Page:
New Mexico Must Remove Public Workers' Names from Online Salary Listings
The ruling is a victory for the public employee union that challenged the practice.
An Albuquerque judge on Monday ordered Gov. Susana Martinez's administration to remove the names of rankand-file state employees from a state-run online database that includes their salaries, granting a victory to a public employee union that challenged the practice.
A Governor's Office spokesman said the administration will look into whether the information can be posted on another public website after the ruling by 2nd District Judge Valerie Huling.
"This is public information that is routinely produced and is even available on other websites in New Mexico," Martinez spokesman Scott Darnell said. "The judge ruled that it cannot be displayed on the Sunshine Portal itself, so we will explore options for making the user-friendly version of this data available on another public website."
Darnell also said Martinez's office will push for legislation in 2013 to expand the Sunshine Portal -- the state's online database -- to include the names of classified state workers, along with their job titles and salaries. An attempt to pass such legislation failed this year.
Sen. Sander Rue, R-Albuquerque, who sponsored the 2010 bill that created the Sunshine Portal, said he will sponsor the legislation to expand the portal.
"It is unfortunate that a judge has rendered a decision to deny the citizens of New Mexico easy access to public information about how their taxpayer dollars are being spent," Rue said Monday. "This decision is a blow to open and transparent government."
The American Federation of State, County and Municipal Employees Council 18 filed a lawsuit last month challenging the Martinez administration's decision to post the names and salaries of all state workers -- from janitors to elected officials -- on the Sunshine Portal.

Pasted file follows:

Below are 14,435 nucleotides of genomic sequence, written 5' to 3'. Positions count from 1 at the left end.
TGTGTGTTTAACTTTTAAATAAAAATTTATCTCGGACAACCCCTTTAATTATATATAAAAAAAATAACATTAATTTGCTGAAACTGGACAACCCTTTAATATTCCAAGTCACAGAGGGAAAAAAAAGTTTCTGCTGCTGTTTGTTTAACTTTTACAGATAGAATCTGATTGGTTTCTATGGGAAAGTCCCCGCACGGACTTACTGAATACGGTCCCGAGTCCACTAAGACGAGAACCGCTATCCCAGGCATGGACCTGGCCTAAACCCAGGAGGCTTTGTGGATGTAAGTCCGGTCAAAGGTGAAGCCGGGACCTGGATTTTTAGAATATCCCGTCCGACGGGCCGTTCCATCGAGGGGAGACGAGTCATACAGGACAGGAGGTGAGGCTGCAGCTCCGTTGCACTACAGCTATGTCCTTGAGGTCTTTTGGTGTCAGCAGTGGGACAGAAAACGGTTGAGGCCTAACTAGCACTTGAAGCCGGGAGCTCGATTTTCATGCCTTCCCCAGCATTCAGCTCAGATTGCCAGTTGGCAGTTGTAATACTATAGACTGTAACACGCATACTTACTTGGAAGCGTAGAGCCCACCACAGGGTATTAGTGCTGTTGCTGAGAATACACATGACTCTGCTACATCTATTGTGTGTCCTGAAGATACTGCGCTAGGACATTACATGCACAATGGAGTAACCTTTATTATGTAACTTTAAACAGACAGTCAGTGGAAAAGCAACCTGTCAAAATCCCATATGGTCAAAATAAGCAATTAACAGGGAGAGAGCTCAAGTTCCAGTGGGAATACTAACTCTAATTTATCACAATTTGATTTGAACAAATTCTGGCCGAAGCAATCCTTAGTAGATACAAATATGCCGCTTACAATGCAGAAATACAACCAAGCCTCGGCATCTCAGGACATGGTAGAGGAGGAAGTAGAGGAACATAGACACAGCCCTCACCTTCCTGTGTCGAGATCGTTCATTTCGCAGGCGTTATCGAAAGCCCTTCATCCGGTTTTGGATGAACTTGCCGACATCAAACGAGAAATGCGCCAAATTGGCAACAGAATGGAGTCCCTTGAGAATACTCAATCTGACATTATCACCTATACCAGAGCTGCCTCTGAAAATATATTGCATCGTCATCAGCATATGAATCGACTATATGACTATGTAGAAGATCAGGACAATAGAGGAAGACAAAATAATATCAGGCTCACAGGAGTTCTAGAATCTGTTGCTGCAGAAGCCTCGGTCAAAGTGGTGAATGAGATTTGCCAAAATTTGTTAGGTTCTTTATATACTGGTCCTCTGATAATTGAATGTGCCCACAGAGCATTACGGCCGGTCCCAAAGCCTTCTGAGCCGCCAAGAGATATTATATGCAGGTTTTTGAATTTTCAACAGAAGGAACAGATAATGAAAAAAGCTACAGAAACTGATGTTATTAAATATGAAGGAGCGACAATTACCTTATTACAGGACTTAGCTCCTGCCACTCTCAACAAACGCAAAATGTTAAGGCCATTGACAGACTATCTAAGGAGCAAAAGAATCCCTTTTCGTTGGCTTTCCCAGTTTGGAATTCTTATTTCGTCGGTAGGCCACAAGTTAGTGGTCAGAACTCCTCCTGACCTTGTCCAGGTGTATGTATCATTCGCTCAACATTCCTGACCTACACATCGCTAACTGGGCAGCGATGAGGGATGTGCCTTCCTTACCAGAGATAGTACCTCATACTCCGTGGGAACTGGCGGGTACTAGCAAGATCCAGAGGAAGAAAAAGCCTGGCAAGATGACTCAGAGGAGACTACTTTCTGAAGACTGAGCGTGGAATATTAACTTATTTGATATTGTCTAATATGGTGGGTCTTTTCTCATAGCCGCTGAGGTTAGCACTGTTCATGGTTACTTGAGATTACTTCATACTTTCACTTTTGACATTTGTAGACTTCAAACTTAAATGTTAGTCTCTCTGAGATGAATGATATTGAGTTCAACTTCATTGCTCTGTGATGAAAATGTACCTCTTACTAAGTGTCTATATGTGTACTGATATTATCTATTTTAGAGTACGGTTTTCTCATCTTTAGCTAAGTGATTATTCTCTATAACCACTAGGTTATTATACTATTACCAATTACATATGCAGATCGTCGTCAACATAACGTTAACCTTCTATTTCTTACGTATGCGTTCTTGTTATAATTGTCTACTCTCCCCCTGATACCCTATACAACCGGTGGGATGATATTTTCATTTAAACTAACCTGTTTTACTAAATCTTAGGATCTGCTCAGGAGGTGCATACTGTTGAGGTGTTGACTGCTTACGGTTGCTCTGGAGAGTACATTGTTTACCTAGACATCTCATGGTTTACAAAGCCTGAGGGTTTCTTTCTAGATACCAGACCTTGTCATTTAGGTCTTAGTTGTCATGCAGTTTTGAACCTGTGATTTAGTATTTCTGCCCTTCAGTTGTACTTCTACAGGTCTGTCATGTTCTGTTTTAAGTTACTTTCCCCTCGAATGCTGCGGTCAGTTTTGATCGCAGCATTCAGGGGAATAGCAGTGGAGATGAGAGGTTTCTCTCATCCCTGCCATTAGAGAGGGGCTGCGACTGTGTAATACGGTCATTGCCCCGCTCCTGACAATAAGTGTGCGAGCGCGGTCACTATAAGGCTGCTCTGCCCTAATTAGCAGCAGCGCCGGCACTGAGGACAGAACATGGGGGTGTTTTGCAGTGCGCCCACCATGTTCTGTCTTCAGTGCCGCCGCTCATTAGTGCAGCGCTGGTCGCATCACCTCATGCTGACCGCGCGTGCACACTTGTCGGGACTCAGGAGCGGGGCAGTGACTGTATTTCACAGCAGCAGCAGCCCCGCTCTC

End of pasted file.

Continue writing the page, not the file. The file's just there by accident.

Albuquerque attorney Shane Youtz, who represented AFSCME in the case, said the law that created the online portal says that only the job titles, state agency and salary levels of the roughly 18,000 rank-and-file state workers are to be posted on the site -- no names.
However, he acknowledged that such information is available under the state's Inspection of Public Records Act.
"We don't assert there's an absolute right to privacy here," Youtz said Monday. "It's publicly available information, but if someone wants to know a classified employee's name and salary, they have to file a (public records) request. That provides for some sort of accountability."
In addition to salary information, the Sunshine Portal offers a sortable database containing information on state spending, revenue and more.
Previously, the online portal listed both the names and salary information only for certain political appointees, or so-called exempt employees, and elected officials.
Martinez announced in October 2011 that the names and salaries of all workers -- including classified employees -- would be added to the site, saying at the time that citizens pay the salaries of state workers and should know what they earn.
AFSCME, which represents more than 10,000 public sector employees in New Mexico, sent Martinez a letter in February asking that the names of classified employees be removed. When Martinez's office did not oblige, the union responded by filing the lawsuit.
AFSCME Interim Executive Director Connie Derr lauded Monday's ruling, saying, "This is, once again, a demonstration that the governor can't pick and choose which laws she's going to abide by."
Meanwhile, the New Mexico Foundation for Open Government has backed Martinez's decision to expand the Sunshine Portal, asserting that the names and salaries of state workers is public information.
(c)2012 the Albuquerque Journal (Albuquerque, N.M.)